Thursday, 23 March 2017
According to Sky Sources this morning, Rangers have now whittled down the ‘local assistant’ candidacy to three men – Barry Ferguson, Peter Lovenkrands and John Brown.
The former has now definitely held talks with new manager Pedro Caixinha despite claims by certain journalists that they had not even met yet, while reports are both Pistol Pete and Bomber already did so some days ago.
Rangers have today confirmed an increase in revenue of £5.3M was achieved last year leading to a modest profit for the period of June-December by comparison with the same time frame of 2015.
In the latest financial review, operating expenses increased by over £4M with obvious sources being massively increased player wages, while income equally rose as mentioned mainly due to season tickets, higher attendance in general and hospitality packages which contributed well over £3M to the Club’s coffers.
Tuesday, 21 March 2017
“Real Rangers Men”
“Real Rangers Man”
Over the past few weeks, these phrases have reappeared in Rangers’ fans’ lexicons, to describe the hope that the new manager would be a Bluenose himself, someone who already knew Rangers inside out and knew what managing the team truly meant.
When that did not happen, and instead we received an untried and relative newcomer to British football in Pedro Caixinha, the Portuguese manager himself vaunted the serious notion of bringing in his own ‘local assistant’ as he called it; A Rangers man, effectively, an ex-player or manager who could guide him through the nuances and idiosyncrasies of being Rangers, and what it meant.
Before it was announced that Pedro Caixinha was to take over the reins at Ibrox he probably wasn’t the first name on most people’s minds. Of course he was close to being in the dugout albeit as Pereira’s number two before Warburton came to the helm, but ‘Gers failure to win promotion scuppered that proposed move.
A different name from the ones that are constantly touted around whenever there is a vacancy in the hot seat is not necessarily a bad thing. Arsenal fans were no doubt alternatively scratching their heads and Googling Wenger’s name when it was announced the Frenchman was to take over at Highbury.
When Rangers ran out comfortable winners on Saturday against Hamilton for Ped the Ted’s debut, few Bears could have been displeased at the performance. It was a great display, a deserved score, and a good day all round. Naturally, more testing challenges await, and many fans have urged against drawing any conclusions from such a start, but equally, those same fans would probably have melted in horror at anything other than a good win.
But they are right. Let us not assume Caixinha is the Special One just yet (despite the tongue in cheek reference in the last entry one or two supporters look comically seriously) and see how the next few matches go.
Monday, 20 March 2017
Article by: Richard Fillingham
It must have been music to Pedro Caixinha’s ears as he strode out of the Ibrox tunnel, in his first Ibrox appearance as our new Rangers manager. It was a special moment for him as all the Teddy Bears cheered him long and loud.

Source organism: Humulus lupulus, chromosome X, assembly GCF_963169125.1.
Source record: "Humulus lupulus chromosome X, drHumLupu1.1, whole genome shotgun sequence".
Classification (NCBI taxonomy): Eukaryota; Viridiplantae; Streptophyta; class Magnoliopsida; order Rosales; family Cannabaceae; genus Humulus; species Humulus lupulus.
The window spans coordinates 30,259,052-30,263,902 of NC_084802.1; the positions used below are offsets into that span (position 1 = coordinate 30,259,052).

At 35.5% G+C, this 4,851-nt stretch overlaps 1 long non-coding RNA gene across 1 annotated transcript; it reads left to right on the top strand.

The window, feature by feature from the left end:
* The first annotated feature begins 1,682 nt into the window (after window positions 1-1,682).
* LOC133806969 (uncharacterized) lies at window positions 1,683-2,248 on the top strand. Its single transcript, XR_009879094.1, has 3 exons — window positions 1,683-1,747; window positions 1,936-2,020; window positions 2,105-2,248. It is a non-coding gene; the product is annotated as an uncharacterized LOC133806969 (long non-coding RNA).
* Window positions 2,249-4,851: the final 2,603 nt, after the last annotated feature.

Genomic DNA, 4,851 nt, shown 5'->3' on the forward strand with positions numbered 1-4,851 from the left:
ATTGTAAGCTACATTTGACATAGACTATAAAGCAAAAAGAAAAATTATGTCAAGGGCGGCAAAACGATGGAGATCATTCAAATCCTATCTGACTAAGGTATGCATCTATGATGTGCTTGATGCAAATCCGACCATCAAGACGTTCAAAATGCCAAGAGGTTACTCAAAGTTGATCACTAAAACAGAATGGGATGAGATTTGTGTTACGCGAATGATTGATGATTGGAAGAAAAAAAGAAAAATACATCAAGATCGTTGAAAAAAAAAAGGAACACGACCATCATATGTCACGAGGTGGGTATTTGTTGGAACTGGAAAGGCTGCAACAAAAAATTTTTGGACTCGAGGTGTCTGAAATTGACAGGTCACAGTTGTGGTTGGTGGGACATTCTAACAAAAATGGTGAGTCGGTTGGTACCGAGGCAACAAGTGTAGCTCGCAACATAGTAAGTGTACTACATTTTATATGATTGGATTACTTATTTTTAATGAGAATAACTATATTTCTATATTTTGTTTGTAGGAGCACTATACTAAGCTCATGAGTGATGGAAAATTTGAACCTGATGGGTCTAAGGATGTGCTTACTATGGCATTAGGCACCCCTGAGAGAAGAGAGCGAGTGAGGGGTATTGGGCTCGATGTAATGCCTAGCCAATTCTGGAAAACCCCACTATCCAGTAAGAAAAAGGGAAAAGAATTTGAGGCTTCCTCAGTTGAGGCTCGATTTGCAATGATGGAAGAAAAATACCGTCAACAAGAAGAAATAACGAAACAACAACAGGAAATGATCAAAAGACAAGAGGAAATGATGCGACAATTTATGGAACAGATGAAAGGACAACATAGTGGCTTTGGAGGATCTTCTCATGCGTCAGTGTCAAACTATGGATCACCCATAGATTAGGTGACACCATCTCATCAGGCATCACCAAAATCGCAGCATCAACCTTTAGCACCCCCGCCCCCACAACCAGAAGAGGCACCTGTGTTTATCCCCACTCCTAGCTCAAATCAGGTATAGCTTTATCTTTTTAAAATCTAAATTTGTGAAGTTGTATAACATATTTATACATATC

Special! He might become the Special One for us. See what I did there?
Ped the Ted marched out of his technical area and soaked up the acclaim of the packed crowd – what a fantastic memory for everyone who witnessed the scene.
Rangers started the game well and the crowd were right behind them from the start, especially coming on top of the good showing last week against Celtic and having Ped in the dugout to ring the changes for any weak performances. The play was slick and quick and there was a lot more urgency about all of the players, but then again, you would expect that from a Rangers team fighting for their places with a new manager making his own judgements.
Sunday, 19 March 2017
“And to that end, Rangers fans could not have a better way to judge new Rangers manager Pedro Caixinha than by focusing on Saturday’s hosting of Hamilton. The last time Rangers played Martin Canning’s side at home in the league was the opening day of this season; and that performance and result set the tone for how life would pan out in Scotland’s top tier under Rangers’ ex-boss. On his debut in the SPL, he failed, miserably, as Scotland’s worst top-flight side (give or take with Inverness) gleaned a point in Govan.
On Pedro Caixinha’s debut in the SPL, he faces the same opponent, with mostly the same squad, at the same ground, in front of the same expectant fans, in the same tournament, with the same exact ramifications of the result.
It is the perfect litmus test for our new manager to begin life in Britain, and the best way for Rangers fans to see, even at this early stage, what we may be able to expect from our new gaffer.
When Walter Smith returned in 2007, his debut was a 5-0 tonking of Dundee Utd at Ibrox. That set the tone for his dominance over those following years. Naturally we do not expect similar dominance this time round (would be nice though!), but more often than not, how a regime starts is pretty much how it continues. Very rarely will a bad start by a Rangers manager be turned round to be a success.” Ibroxnoise.co.uk 14/03/17